Judging by the time stamp on some of your blog entries and the wine cellar inventory you may be tripling your odds!

I don't doubt that cell phone usage may affect brain activity, but to me, the convenience factor trumps the potential risk, at least until we have more definitive results.

What about wireless "land-line" phones?
What about Wi-Fi?
What about Pittsburgh PA?
You oughta know not
To stand by the window-
Somebody see you out there.
This ain't no party!
This ain't no disco!

Ummm, isn't it sort of the point of a cell phone to "alter brain activity"? I mean, next to visualization, processing auditory input takes up the next largest share of neurons, if my recall of distant biology classes is right.

I don't think anyone should be shouted down on this, but it is a bit late to pretend that we dont have extraordinary reams of data that just sits there, rebutting all attempts to manufacture a new phobia. Because cell phones came along when they did, well into the age of Big Brother, we know who adopted cell phones, when, how much they're used , what time of day, what the solar flare situation was during the use, et et etc. With the hyperbolic usage curve pointing nearly vertical on cell phone usage, if they weree a health threat, why has brain cancer remained so flat?

Cell phones do kill. They kill some of the drivers who drive while using them, and they kill many innocents who the driver-users slam into. The data on THAT is far, far stronger, and requires no mystery magic force to explain. Humans can't multitask, but it's profitable to sell people things for encouraging them to try.

Jack, that wasn't meant as a shout out or shout down, I was just wondering if you had read the article. After reading it, to me, it sounded like the old "we will prove that X causes Y" and then they conduct the study to show that. Not DOES X cause Y, but we're going to show that it does. Study seems very shaky to me.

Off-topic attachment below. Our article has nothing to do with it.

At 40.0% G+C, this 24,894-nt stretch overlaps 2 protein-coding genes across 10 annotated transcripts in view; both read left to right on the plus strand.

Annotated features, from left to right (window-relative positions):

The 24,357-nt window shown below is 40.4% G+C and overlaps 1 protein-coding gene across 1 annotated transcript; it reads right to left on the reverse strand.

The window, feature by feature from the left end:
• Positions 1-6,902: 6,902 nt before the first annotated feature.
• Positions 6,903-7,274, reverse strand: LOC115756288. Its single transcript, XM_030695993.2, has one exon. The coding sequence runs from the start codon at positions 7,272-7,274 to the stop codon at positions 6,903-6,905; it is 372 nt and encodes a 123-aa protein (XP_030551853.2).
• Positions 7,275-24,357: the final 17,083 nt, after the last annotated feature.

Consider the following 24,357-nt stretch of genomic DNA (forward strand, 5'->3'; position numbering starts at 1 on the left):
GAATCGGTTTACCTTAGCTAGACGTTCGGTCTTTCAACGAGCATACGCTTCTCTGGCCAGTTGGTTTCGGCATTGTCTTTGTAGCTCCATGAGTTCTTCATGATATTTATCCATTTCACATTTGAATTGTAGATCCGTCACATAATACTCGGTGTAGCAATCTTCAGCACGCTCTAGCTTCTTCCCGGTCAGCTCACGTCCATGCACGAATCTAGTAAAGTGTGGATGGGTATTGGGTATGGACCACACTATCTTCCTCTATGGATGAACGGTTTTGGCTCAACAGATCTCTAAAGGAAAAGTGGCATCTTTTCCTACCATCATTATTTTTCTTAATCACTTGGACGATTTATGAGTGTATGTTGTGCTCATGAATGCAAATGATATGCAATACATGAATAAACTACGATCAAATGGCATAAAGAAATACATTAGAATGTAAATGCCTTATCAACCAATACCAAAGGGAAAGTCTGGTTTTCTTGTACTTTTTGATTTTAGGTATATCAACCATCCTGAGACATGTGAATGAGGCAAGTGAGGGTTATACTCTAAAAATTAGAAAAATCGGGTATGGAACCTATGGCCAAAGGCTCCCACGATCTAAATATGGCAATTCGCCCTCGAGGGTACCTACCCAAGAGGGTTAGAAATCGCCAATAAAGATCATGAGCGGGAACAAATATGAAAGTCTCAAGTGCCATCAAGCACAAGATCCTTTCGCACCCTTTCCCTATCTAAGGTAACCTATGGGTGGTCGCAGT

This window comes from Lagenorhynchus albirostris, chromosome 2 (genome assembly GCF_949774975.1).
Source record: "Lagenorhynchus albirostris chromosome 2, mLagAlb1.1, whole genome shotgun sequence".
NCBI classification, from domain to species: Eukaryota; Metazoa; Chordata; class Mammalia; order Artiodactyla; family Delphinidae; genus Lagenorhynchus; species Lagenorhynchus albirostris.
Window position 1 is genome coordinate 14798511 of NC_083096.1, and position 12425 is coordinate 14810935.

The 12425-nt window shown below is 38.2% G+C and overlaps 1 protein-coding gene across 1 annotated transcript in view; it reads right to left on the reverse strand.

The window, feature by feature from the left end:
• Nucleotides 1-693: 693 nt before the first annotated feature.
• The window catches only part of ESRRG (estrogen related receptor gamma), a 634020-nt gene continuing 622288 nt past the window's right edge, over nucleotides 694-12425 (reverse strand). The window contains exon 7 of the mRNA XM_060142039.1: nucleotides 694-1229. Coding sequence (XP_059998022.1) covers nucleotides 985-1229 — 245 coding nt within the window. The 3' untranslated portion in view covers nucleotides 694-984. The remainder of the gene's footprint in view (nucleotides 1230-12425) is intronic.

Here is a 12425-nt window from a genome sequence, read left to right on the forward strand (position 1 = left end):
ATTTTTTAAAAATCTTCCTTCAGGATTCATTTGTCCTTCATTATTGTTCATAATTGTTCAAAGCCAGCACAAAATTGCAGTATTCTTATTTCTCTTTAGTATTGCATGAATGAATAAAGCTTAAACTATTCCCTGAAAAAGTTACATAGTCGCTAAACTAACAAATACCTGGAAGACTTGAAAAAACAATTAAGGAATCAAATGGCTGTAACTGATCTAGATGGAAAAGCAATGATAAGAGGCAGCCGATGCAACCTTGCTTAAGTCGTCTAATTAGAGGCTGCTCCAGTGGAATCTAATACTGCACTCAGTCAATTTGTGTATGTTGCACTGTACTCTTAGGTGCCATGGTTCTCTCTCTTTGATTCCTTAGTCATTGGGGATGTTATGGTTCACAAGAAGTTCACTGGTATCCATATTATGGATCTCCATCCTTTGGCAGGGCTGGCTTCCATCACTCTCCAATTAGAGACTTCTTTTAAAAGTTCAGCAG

Why don't you start by reading my post? I said that respectable scientists are asking questions. I didn't say that cell phones cause cancer. But they might, and that possibility is worth considering.

This is late, but worthwhile ... Bob Park is former head of American Physical Union and author of a food book debunking junk science.

WHAT’S NEW   Robert L. Park   Friday, 3 Jun 2011   Washington, DC

My science-reporter friend, Naif, called this week about cell phones.  
Here's how it went.  Naif: "Who said there’s no evidence that radiation
from cell phones causes brain cancer?"  BP: "WHO did, but that was about a
year ago."  Naif: "That's what I asked, who did?  The International Agency
for Research on Cancer (IARC) says cell phone radiation ‘may be
carcinogenic’." BP: "IARC is WHO."  Naif: "Why ask me? I don't know who.
Besides, shouldn't that be ‘whom’?" BP: Last year they said that no adverse